If you’re suffering from sleep deprivation, you’re not alone.
Your ability to stay awake and to be alert, or to sleep peacefully and restfully when we want to largely depends on our brain function. Recent studies have found that almost a third of Australians are suffering from some form of sleep deprivation or changes in natural sleep habits. Experts believe that sleeping too much or too little can have wide ranging implications on our health and well-being, and should be considered as important as a healthy diet and regular physical exercise.
A circadian rhythm is a natural, internal biological process that regulates the sleep-wake cycle and repeats roughly every 24 hours. Your circadian rhythm is regulated by your body’s internal master clock located in the brain. This master clock controls many biological functions over a 24 hour period, such as the release of hormones, body temperature changes, and sleep-wake cycles. You may notice how you tend to feel energised and drowsy around the same times every day – well this is your circadian rhythm at work.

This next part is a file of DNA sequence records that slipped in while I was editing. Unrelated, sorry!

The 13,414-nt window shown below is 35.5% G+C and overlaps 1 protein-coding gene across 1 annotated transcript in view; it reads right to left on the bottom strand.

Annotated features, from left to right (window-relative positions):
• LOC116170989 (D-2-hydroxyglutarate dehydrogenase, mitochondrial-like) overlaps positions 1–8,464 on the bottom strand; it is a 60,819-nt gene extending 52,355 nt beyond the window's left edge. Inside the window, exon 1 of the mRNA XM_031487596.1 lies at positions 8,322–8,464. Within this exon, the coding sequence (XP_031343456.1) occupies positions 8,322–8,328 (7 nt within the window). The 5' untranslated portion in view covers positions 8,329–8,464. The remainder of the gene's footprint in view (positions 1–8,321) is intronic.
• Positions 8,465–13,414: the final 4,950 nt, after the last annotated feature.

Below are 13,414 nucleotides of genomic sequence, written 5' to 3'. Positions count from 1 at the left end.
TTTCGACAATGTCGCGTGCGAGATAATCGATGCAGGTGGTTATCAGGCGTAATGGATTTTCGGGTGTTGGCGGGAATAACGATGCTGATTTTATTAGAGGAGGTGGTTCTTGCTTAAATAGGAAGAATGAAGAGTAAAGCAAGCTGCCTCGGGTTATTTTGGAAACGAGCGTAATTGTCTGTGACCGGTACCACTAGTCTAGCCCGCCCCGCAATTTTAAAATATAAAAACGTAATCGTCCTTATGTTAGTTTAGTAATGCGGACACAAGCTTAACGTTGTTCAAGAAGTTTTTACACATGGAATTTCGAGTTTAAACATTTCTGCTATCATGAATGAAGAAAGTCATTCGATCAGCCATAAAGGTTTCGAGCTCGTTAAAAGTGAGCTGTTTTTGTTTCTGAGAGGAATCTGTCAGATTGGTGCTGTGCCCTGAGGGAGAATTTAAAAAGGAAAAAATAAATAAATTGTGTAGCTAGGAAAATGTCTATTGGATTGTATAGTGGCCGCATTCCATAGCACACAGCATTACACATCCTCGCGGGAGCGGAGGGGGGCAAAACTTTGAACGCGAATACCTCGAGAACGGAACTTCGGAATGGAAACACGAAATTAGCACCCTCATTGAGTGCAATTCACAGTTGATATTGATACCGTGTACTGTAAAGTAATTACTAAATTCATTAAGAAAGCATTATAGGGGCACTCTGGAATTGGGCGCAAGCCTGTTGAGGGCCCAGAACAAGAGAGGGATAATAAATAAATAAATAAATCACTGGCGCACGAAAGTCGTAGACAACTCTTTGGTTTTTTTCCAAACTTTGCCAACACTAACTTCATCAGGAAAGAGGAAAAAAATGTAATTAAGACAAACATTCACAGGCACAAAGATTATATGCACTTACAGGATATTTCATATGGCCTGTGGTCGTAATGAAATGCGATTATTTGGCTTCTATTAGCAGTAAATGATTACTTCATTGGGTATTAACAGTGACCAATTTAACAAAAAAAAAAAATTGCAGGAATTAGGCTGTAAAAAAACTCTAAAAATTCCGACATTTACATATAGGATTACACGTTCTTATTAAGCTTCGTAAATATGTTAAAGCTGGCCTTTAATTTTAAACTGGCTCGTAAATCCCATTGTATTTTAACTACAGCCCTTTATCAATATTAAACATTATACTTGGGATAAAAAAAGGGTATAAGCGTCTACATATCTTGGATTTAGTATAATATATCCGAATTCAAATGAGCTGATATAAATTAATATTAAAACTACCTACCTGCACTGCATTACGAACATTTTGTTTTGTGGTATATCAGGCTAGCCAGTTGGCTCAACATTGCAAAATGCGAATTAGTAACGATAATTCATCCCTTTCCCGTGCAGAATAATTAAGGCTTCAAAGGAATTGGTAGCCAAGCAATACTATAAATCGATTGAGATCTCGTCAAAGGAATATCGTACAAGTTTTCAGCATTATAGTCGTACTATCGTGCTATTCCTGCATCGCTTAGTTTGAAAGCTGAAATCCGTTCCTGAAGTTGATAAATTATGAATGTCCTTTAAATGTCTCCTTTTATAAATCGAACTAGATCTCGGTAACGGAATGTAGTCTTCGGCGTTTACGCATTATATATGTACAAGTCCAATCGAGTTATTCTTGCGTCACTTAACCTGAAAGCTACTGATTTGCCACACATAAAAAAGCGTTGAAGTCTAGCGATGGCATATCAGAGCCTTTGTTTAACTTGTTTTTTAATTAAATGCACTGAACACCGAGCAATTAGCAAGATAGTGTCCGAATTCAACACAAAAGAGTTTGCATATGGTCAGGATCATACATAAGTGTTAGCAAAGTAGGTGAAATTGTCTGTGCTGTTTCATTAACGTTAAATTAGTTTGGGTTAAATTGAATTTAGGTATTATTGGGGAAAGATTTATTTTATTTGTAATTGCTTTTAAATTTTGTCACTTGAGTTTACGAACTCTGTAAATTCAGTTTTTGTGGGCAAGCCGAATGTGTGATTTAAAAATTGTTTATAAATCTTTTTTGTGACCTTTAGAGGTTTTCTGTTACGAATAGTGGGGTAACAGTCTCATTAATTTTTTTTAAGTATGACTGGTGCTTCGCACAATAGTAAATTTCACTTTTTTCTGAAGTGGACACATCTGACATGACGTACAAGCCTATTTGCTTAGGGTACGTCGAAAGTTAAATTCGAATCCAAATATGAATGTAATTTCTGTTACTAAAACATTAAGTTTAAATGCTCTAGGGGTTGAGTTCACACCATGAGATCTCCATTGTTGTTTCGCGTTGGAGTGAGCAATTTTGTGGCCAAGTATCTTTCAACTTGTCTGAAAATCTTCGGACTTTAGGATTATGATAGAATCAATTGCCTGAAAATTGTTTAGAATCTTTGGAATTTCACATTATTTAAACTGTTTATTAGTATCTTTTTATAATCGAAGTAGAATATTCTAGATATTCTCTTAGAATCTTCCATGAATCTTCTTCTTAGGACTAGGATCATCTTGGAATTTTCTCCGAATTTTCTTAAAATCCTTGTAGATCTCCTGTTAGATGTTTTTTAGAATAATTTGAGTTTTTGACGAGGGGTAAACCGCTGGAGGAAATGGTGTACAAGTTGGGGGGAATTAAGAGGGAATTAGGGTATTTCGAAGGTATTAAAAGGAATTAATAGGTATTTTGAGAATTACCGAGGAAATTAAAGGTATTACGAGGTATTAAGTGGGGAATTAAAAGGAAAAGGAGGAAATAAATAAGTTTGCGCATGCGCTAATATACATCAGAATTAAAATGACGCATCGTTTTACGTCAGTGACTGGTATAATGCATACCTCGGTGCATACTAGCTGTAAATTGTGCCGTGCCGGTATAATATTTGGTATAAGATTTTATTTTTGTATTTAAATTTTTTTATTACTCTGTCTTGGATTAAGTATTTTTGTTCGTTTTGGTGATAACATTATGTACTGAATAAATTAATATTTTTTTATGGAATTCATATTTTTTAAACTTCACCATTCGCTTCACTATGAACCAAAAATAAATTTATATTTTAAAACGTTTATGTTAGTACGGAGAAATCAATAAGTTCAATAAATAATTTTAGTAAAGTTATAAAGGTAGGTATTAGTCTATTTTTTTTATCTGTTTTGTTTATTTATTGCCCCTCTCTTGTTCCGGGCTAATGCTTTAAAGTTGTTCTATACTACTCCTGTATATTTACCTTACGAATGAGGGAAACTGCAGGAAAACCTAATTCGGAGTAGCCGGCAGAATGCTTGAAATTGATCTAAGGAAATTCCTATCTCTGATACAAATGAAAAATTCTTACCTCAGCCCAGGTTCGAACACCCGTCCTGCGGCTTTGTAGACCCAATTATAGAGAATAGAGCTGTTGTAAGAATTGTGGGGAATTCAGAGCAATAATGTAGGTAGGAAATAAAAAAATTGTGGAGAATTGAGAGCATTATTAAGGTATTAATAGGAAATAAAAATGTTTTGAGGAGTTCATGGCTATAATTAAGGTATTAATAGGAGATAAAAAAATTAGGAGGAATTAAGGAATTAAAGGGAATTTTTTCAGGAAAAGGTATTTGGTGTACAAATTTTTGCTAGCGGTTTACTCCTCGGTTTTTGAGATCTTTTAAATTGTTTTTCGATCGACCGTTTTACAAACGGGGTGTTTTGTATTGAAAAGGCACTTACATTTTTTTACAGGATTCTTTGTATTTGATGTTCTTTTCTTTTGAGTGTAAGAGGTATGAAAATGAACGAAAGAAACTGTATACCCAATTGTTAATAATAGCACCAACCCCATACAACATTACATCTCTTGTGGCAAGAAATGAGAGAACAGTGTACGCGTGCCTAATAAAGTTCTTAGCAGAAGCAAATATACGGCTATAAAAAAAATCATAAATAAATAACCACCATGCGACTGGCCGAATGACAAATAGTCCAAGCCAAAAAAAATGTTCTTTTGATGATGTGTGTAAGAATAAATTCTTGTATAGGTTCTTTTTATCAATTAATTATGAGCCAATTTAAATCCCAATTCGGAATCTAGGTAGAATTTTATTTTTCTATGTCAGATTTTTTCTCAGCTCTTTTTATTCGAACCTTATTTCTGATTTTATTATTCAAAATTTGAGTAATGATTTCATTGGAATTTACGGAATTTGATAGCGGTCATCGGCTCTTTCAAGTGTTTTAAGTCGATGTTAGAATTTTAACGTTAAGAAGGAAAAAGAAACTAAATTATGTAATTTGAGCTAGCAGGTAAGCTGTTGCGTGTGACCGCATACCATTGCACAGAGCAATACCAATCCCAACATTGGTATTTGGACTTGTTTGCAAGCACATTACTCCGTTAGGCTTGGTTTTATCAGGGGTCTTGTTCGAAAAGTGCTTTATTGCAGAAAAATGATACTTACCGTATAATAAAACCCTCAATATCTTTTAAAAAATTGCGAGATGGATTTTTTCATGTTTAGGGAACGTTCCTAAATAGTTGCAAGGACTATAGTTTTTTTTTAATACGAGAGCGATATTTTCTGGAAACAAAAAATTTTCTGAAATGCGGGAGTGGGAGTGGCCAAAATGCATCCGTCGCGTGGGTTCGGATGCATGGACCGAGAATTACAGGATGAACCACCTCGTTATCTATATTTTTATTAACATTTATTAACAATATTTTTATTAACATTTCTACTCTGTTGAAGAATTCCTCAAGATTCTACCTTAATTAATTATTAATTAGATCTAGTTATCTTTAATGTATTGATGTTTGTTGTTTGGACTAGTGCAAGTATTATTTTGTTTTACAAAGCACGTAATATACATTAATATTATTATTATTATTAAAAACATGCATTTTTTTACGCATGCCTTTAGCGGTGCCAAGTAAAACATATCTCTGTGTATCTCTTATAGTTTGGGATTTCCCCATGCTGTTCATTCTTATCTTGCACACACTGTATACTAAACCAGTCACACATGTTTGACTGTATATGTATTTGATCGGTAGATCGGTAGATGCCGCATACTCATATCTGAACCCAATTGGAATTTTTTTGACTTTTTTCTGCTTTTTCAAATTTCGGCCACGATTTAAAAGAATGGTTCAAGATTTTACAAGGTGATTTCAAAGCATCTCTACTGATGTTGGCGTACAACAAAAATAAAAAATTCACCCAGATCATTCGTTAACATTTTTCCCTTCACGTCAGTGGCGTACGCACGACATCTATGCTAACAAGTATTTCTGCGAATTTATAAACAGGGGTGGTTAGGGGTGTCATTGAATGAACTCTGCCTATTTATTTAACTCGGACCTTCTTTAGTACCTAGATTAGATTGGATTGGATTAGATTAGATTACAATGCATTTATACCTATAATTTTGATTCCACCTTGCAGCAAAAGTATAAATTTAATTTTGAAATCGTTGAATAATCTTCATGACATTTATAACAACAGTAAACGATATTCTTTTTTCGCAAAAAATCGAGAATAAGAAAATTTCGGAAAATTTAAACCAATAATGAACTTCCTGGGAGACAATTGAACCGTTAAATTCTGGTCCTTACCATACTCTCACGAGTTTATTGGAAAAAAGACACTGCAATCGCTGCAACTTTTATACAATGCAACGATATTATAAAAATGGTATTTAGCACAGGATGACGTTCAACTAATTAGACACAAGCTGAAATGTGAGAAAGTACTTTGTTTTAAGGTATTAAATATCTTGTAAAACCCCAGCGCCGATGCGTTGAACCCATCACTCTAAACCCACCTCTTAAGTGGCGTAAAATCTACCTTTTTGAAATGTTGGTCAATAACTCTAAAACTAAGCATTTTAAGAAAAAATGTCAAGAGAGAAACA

The rates of sleeplessness have increased dramatically with more and more of us staying up at night using computers and mobile phones, leading to ongoing issues in our work and personal lives, as well as affecting our health. This knocks our circadian rhythm out of sync and difficulties in falling asleep, staying asleep and insomnia arise. This is extremely common and known to affect thousands of Australians.
Signs and symptoms
- Difficulty in sleeping or sticking to regular sleeping habits
- Not feeling refreshed when waking from sleep
- Having difficulty concentrating or focusing on a task for any length of time
- Irritability or excessive anxiety
- Experiencing accidents at work or at home because of sleepiness or loss of concentration
- Moodiness or depression
- Low immune system leading to the development of coughs, colds and flus
- Weight gain
- Low sex drive
It is also believed that sleep problems experienced over a long period of time can lead to a higher risk of developing illnesses such as diabetes or heart disease.